Conservation of Jackson Pollock’s Mural


Our challenge in conservation is always to keep in
mind the artist’s intent. What did Pollock intend? What did he want us to see? How did he want his
painting presented? [LAURA RIVERS]
By the time the painting arrived at the University
of Iowa in 1951, it had been stretched
and unstretched, rolled and unrolled, at
least five times. That kind of stress on a
painting this large can cause significant structural
problems, as well as problems within the paint surface itself. By 1973, the
stretcher had cracked under the weight of the canvas,
and there was a notable sag. As part of the
conservation treatment, the secondary canvas
was adhered to the back of the original canvas,
consolidating the paint from behind with a wax
and resin adhesive. While this successfully
stabilized the paint, it also made the sag
a permanent feature, with the adhesive locking
the distortion into place. When the painting
was restretched, the distortion
meant that portions of the unpainted
tacking margins were now visible on the front
of the painting. Additionally, as part of
the conservation treatment, the painting was varnished. Pollock didn’t varnish
the painting originally. [YVONNE SZAFRAN]
By the time the painting arrives at the Getty it looks quite
different to the way it looked when it
left Pollock’s studio. Cleaning made a
tremendous difference, as the removal of
the varnish uncovered a variety of gloss and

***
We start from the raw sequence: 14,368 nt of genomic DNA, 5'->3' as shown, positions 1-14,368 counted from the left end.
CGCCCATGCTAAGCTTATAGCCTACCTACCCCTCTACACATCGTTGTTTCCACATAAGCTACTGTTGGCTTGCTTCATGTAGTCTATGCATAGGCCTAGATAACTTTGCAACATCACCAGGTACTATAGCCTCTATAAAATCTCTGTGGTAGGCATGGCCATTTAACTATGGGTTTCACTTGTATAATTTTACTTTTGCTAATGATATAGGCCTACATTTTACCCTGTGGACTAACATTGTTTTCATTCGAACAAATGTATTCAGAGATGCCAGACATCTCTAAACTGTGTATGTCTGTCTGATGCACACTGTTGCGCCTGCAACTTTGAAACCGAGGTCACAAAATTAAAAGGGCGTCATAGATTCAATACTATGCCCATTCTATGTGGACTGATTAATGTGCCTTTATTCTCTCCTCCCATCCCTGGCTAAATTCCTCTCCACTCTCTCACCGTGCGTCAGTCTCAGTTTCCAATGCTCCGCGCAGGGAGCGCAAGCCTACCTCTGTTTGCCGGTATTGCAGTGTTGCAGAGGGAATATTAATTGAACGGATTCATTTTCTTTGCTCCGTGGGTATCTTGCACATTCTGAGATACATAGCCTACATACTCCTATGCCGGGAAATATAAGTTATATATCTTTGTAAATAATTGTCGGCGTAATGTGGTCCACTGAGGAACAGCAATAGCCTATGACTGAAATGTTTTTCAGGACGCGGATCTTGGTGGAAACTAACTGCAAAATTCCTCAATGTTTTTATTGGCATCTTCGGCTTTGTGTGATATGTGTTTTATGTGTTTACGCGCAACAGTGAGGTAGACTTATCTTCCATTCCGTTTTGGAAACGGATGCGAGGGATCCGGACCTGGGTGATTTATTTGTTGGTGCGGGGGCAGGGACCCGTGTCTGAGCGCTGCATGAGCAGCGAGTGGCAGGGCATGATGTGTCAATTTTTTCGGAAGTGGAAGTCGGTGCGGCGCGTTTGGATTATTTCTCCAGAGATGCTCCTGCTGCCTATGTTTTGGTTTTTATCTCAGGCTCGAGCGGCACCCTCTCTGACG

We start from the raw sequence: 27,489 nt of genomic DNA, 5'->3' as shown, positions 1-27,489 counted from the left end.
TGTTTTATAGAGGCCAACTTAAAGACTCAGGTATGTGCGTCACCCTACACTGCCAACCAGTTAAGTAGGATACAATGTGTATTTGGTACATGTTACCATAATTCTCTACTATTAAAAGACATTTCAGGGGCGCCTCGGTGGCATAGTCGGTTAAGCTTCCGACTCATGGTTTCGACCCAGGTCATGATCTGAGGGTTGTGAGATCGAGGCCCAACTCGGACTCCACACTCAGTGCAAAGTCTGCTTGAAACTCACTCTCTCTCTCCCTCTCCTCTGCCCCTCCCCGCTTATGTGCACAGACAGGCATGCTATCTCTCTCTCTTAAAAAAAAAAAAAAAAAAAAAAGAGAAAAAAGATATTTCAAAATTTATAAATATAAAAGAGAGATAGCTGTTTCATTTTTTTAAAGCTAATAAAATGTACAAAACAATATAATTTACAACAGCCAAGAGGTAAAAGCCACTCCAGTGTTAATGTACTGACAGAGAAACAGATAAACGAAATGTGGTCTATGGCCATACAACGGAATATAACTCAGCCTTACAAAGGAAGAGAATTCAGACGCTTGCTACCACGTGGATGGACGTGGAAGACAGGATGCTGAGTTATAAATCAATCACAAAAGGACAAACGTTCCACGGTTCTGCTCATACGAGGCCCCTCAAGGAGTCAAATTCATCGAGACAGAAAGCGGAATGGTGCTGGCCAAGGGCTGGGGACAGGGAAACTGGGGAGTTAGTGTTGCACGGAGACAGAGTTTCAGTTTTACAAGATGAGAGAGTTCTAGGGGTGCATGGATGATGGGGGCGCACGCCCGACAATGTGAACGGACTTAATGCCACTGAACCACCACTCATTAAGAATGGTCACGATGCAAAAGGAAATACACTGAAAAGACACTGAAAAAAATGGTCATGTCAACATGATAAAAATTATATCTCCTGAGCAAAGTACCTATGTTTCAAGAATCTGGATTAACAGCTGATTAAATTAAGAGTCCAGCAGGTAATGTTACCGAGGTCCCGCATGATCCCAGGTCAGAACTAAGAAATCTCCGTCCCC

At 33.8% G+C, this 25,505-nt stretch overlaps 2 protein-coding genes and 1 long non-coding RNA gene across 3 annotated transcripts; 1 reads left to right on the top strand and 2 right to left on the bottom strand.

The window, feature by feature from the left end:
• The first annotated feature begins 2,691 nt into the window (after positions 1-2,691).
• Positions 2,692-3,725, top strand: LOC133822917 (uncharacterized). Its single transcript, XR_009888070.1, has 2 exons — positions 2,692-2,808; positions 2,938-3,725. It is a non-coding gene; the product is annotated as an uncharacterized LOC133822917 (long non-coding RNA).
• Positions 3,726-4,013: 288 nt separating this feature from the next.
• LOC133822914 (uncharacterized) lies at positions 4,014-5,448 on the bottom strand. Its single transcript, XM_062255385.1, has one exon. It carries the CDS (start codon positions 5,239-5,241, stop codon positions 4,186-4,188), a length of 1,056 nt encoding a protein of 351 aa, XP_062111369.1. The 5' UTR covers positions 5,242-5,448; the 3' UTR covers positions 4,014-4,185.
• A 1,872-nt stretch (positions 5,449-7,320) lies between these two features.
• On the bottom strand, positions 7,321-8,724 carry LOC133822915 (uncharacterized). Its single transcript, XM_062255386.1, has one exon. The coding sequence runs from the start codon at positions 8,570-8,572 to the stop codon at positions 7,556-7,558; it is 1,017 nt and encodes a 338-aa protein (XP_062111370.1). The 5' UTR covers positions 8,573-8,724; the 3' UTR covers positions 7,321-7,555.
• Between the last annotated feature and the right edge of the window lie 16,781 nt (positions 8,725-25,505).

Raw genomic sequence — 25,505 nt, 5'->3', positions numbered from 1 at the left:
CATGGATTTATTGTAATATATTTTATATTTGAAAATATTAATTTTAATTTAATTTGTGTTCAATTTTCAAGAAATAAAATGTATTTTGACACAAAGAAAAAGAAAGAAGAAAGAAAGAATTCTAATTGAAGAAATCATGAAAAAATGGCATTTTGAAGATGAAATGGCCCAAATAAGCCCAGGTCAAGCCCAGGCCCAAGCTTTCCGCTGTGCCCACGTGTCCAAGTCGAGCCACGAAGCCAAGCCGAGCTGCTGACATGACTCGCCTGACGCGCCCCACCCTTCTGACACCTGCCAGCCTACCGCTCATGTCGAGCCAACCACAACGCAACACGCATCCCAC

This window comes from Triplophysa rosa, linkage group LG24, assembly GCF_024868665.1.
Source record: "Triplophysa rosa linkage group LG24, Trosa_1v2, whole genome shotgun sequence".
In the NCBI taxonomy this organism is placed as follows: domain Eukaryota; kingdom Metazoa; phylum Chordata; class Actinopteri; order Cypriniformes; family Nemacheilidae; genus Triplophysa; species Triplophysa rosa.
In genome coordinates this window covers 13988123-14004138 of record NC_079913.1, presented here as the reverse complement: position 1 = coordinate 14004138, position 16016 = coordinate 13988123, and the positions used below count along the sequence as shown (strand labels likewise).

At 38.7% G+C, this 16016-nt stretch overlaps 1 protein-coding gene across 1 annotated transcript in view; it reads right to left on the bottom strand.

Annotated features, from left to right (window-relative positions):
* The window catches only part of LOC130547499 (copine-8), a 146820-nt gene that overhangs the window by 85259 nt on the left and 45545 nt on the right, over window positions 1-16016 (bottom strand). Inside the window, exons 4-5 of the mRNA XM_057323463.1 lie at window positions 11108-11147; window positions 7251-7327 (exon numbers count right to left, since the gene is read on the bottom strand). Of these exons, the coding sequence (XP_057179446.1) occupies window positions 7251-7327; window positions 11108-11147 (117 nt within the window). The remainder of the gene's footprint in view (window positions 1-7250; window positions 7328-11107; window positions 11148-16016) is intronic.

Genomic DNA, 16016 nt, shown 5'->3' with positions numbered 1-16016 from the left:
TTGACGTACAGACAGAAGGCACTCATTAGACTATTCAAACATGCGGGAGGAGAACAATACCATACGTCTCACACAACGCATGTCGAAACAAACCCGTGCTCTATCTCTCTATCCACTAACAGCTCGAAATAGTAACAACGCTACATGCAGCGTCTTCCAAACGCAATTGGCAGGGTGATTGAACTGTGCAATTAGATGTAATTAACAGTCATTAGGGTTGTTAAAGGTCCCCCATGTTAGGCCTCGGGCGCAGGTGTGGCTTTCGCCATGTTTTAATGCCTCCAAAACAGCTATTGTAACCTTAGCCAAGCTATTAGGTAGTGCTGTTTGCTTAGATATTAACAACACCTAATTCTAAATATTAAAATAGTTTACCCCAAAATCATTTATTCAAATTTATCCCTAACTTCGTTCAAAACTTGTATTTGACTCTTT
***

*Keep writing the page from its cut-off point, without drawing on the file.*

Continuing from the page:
matte effects resulting from Pollock’s innovative
paint applications. Removing the varnish
was the first step, dealing with the distortion
was a bit more complex. [LAURA RIVERS]
The first choice was to place the painting on
a rectangular stretcher, maintaining the edges as they
were after the 1973 treatment. The second choice was
to place the painting on a shaped stretcher,
returning the edges to something approximating what
they originally were. [YVONNE SZAFRAN]
We made the decision to place the painting back on
a shaped stretcher, a stretcher that returned the painting to
its historical edges, the edges that Pollock intended us to see. And by doing so, we returned
an energy to the painting, as well as reestablishing
the visual boundaries of the painting. And now the painting is
much closer in appearance to how it looked when
Pollock first painted it.

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